For many, the Depression was isolating: Kiwanis clubs, PTAs, and other social groups lost around half their members from 1930 to 1935. … Economic hardship … tends to sap people’s civic engagement, often permanently. … Depression, unsurprisingly, is higher in economically distressed households; so is domestic violence. Suicide rates go up in tough times, marriage rates and birthrates go down. And while divorce rates usually rise in recessions, they dropped during the Great Depression, in part because unhappy couples found they simply couldn’t afford separation.

Hat tip to Tyler

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  • Ian C.

    What an awful, bleak picture. I am no economist, but every economic downturn I have seen has been gotten out of the same way, by lowering taxes and deregulating business. It’s no mystery.

  • Tyrrell McAllister

    Is it really possible to describe how we got out of the original Great Depression with such a narrative? I thought that the recovery was generally attributed to the massive government spending and regulation of industry brought on by WWII.

  • burger flipper

    So we’d get that 50% cut in medicine, Whole Foods and Forever 21 would go belly up, and we’d stash Grampa on the hide-a-bed instead of the retirement home?

    Doesn’t sound so bad to me. Guess I’ll have to dig in to Global Catastrophic Risk, which finally came into the library, to get my gloom and doom on.

  • http://hanson.gmu.edu Robin Hanson

    burger, yes, it is good to be in a rich society.

    Ian and Tyrrell, Marginal Revolution has had lots of posts lately on causes of entry and exit for the Great Depression.

  • John Maxwell

    >We might see more former lawyers wearing knockoffs, doing their back-to-school shopping at Target or Wal-Mart rather than Banana Republic and Abercrombie & Fitch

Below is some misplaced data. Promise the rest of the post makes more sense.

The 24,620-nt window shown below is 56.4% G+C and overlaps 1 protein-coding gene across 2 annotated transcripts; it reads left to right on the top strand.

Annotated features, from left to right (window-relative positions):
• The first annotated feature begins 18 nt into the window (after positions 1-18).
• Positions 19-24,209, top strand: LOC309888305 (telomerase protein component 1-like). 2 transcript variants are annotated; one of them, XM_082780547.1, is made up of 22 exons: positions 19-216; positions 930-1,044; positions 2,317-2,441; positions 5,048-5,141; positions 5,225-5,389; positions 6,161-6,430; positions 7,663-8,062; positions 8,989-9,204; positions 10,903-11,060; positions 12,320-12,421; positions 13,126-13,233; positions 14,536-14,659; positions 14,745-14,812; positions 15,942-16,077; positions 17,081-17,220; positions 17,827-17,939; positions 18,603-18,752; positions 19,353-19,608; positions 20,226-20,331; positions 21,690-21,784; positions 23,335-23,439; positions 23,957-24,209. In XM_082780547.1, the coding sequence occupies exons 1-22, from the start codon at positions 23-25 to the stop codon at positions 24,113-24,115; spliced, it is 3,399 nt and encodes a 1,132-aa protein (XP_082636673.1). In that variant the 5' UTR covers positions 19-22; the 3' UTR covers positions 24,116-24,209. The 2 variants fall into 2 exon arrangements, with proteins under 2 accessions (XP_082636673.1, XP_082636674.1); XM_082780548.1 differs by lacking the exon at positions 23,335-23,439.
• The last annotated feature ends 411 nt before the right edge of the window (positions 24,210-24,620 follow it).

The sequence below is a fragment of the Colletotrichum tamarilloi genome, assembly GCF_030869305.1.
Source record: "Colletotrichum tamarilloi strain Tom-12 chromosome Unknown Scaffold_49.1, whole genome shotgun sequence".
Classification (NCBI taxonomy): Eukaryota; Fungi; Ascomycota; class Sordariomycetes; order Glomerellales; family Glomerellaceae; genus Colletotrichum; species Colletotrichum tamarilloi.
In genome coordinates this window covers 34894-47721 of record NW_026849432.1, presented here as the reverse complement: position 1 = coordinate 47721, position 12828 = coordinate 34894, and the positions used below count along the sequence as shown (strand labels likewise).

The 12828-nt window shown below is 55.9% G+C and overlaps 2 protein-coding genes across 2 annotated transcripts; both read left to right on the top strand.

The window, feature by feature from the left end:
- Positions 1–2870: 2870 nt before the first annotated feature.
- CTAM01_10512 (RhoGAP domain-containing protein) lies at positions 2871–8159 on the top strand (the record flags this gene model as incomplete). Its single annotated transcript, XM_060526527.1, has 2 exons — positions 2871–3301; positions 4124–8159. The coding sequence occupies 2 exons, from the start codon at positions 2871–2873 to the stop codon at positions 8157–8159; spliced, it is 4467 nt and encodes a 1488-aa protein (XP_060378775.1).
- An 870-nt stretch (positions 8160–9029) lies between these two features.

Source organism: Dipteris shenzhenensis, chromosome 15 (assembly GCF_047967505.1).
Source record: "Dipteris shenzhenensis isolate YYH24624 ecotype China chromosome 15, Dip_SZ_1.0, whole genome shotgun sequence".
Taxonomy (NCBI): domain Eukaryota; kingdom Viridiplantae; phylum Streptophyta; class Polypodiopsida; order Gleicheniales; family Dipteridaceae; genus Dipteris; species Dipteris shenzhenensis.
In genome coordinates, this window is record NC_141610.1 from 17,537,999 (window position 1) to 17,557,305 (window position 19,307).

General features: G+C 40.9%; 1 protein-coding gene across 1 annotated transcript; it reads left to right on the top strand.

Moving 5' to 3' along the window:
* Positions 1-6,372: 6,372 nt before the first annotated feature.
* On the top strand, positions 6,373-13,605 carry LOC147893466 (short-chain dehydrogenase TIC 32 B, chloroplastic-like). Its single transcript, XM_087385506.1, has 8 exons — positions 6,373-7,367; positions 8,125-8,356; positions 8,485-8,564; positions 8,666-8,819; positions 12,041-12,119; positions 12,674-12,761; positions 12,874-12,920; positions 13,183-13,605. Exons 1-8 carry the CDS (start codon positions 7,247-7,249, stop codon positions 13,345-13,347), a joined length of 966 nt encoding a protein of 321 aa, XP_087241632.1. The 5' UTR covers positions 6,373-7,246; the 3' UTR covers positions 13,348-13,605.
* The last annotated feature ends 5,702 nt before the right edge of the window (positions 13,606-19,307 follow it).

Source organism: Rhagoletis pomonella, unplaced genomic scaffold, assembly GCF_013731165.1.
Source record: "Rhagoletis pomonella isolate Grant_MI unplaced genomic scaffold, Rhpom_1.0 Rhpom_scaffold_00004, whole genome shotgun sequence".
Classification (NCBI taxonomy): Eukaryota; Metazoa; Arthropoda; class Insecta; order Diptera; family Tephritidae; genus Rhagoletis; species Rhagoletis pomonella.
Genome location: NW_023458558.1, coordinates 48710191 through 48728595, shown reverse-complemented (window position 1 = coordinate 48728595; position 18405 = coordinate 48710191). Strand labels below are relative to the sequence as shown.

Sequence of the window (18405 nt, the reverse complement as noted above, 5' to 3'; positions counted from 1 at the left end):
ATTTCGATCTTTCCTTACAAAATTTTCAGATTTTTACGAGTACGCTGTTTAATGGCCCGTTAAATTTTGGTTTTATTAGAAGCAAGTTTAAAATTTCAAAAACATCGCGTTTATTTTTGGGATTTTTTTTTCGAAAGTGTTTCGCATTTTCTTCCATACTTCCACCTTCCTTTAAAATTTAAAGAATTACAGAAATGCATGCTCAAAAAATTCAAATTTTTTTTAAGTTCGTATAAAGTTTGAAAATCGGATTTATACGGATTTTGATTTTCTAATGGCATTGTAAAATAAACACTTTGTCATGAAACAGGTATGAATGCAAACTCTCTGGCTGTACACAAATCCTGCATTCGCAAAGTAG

Gee, sounds awful.

    Also, I give you my official permission to delete sentences from a document without replacing them with ellipses.

  • Tyrrell McAllister

    Thanks, Robin. Would you say that there’s anything like a mainstream consensus view among experts on how we got out of the Great Depression? Or are we non-experts in the position of having to contradict a significant number of experts if we want to give more credence to any one view?

  • Phil Goetz

    I thought that the recovery was generally attributed to the massive government spending and regulation of industry brought on by WWII.

    Sure, America was brought out of the depression by massive government spending… by Britain.

  • http://profile.typekey.com/halfinney/ Hal Finney

    It may be that this picture of an upcoming Depression_2 will be right in many ways, but that doesn’t mean it is how things will be perceived. The media seems to be determined to present the economic slowdown using the narratives of the past. I can hardly open a paper these days without finding a story about a food bank running out, or a free meal offer being overrun with former members of the middle class. Maybe it’s something of an artifact of the holidays, but if we think of these reports as the “first draft of history” then maybe this slowdown will be perceived not so differently from the Great Depression, if things gets bad enough.